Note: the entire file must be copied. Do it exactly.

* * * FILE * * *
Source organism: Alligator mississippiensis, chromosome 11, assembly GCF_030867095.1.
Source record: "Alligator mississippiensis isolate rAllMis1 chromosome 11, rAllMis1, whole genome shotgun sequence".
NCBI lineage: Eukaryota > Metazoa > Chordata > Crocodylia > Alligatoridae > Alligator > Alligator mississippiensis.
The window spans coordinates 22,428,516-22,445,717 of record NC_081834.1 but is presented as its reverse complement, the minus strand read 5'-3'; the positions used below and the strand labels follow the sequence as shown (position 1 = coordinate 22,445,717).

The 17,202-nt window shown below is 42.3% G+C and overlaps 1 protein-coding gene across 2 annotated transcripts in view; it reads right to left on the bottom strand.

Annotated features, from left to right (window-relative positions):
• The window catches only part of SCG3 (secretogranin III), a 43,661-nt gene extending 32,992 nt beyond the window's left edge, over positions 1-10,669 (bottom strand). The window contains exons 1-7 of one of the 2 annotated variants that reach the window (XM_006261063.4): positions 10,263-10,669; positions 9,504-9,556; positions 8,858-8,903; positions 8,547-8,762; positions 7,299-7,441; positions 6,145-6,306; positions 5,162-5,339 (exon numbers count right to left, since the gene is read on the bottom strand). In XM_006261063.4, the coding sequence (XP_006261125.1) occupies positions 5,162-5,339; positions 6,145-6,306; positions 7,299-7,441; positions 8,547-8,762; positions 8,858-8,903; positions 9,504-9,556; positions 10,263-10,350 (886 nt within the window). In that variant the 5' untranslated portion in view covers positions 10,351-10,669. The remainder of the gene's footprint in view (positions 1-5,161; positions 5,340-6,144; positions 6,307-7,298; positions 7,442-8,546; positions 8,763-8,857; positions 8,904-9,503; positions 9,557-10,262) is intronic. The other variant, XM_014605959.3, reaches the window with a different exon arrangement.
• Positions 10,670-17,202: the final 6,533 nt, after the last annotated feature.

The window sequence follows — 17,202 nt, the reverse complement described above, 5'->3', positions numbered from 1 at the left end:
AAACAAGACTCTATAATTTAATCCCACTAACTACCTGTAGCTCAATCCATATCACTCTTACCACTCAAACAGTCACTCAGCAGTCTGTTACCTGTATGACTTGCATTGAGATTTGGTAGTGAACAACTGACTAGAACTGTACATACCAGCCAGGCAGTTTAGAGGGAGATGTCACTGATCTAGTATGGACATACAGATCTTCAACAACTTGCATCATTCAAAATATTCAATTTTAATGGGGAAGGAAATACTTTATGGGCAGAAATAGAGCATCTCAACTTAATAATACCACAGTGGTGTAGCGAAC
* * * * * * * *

Source organism: Alligator mississippiensis, chromosome 11, assembly GCF_030867095.1.
Source record: "Alligator mississippiensis isolate rAllMis1 chromosome 11, rAllMis1, whole genome shotgun sequence".
NCBI lineage: Eukaryota > Metazoa > Chordata > Crocodylia > Alligatoridae > Alligator > Alligator mississippiensis.
The window spans coordinates 22,428,516-22,445,717 of record NC_081834.1 but is presented as its reverse complement, the minus strand read 5'-3'; the positions used below and the strand labels follow the sequence as shown (position 1 = coordinate 22,445,717).

The 17,202-nt window shown below is 42.3% G+C and overlaps 1 protein-coding gene across 2 annotated transcripts in view; it reads right to left on the bottom strand.

Annotated features, from left to right (window-relative positions):
• The window catches only part of SCG3 (secretogranin III), a 43,661-nt gene extending 32,992 nt beyond the window's left edge, over positions 1-10,669 (bottom strand). The window contains exons 1-7 of one of the 2 annotated variants that reach the window (XM_006261063.4): positions 10,263-10,669; positions 9,504-9,556; positions 8,858-8,903; positions 8,547-8,762; positions 7,299-7,441; positions 6,145-6,306; positions 5,162-5,339 (exon numbers count right to left, since the gene is read on the bottom strand). In XM_006261063.4, the coding sequence (XP_006261125.1) occupies positions 5,162-5,339; positions 6,145-6,306; positions 7,299-7,441; positions 8,547-8,762; positions 8,858-8,903; positions 9,504-9,556; positions 10,263-10,350 (886 nt within the window). In that variant the 5' untranslated portion in view covers positions 10,351-10,669. The remainder of the gene's footprint in view (positions 1-5,161; positions 5,340-6,144; positions 6,307-7,298; positions 7,442-8,546; positions 8,763-8,857; positions 8,904-9,503; positions 9,557-10,262) is intronic. The other variant, XM_014605959.3, reaches the window with a different exon arrangement.
• Positions 10,670-17,202: the final 6,533 nt, after the last annotated feature.

The window sequence follows — 17,202 nt, the reverse complement described above, 5'->3', positions numbered from 1 at the left end:
AAACAAGACTCTATAATTTAATCCCACTAACTACCTGTAGCTCAATCCATATCACTCTTACCACTCAAACAGTCACTCAGCAGTCTGTTACCTGTATGACTTGCATTGAGATTTGGTAGTGAACAACTGACTAGAACTGTACATACCAGCCAGGCAGTTTAGAGGGAGATGTCACTGATCTAGTATGGACATACAGATCTTCAACAACTTGCATCATTCAAAATATTCAATTTTAATGGGGAAGGAAATACTTTATGGGCAGAAATAGAGCATCTCAACTTAATAATACCACAGTGGTGTAGCGAAC